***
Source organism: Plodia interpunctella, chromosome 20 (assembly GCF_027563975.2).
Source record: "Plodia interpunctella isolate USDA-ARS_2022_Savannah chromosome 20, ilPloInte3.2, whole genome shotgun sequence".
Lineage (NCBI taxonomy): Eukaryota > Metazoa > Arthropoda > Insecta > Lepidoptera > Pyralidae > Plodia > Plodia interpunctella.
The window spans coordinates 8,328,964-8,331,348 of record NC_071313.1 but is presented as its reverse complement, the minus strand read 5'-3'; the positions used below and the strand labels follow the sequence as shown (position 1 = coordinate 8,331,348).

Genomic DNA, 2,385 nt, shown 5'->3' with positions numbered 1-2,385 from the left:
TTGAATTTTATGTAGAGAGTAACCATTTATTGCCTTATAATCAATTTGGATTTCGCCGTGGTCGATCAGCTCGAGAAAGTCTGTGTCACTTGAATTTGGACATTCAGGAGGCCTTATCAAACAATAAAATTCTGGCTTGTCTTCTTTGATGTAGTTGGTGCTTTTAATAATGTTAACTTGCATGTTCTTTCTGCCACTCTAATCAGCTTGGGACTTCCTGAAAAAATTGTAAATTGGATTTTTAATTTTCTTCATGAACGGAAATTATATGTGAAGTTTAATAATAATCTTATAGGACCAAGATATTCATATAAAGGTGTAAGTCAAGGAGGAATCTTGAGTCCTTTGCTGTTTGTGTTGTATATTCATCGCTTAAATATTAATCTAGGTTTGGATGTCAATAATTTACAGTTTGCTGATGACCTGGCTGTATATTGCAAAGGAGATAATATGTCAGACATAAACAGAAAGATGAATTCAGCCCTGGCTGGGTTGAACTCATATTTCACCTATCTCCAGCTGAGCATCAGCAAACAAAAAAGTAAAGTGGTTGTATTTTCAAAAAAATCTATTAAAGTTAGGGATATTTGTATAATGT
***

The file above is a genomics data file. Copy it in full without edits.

Source organism: Plodia interpunctella, chromosome 20 (assembly GCF_027563975.2).
Source record: "Plodia interpunctella isolate USDA-ARS_2022_Savannah chromosome 20, ilPloInte3.2, whole genome shotgun sequence".
Lineage (NCBI taxonomy): Eukaryota > Metazoa > Arthropoda > Insecta > Lepidoptera > Pyralidae > Plodia > Plodia interpunctella.
The window spans coordinates 8,328,964-8,331,348 of record NC_071313.1 but is presented as its reverse complement, the minus strand read 5'-3'; the positions used below and the strand labels follow the sequence as shown (position 1 = coordinate 8,331,348).

Genomic DNA, 2,385 nt, shown 5'->3' with positions numbered 1-2,385 from the left:
TTGAATTTTATGTAGAGAGTAACCATTTATTGCCTTATAATCAATTTGGATTTCGCCGTGGTCGATCAGCTCGAGAAAGTCTGTGTCACTTGAATTTGGACATTCAGGAGGCCTTATCAAACAATAAAATTCTGGCTTGTCTTCTTTGATGTAGTTGGTGCTTTTAATAATGTTAACTTGCATGTTCTTTCTGCCACTCTAATCAGCTTGGGACTTCCTGAAAAAATTGTAAATTGGATTTTTAATTTTCTTCATGAACGGAAATTATATGTGAAGTTTAATAATAATCTTATAGGACCAAGATATTCATATAAAGGTGTAAGTCAAGGAGGAATCTTGAGTCCTTTGCTGTTTGTGTTGTATATTCATCGCTTAAATATTAATCTAGGTTTGGATGTCAATAATTTACAGTTTGCTGATGACCTGGCTGTATATTGCAAAGGAGATAATATGTCAGACATAAACAGAAAGATGAATTCAGCCCTGGCTGGGTTGAACTCATATTTCACCTATCTCCAGCTGAGCATCAGCAAACAAAAAAGTAAAGTGGTTGTATTTTCAAAAAAATCTATTAAAGTTAGGGATATTTGTATAATGT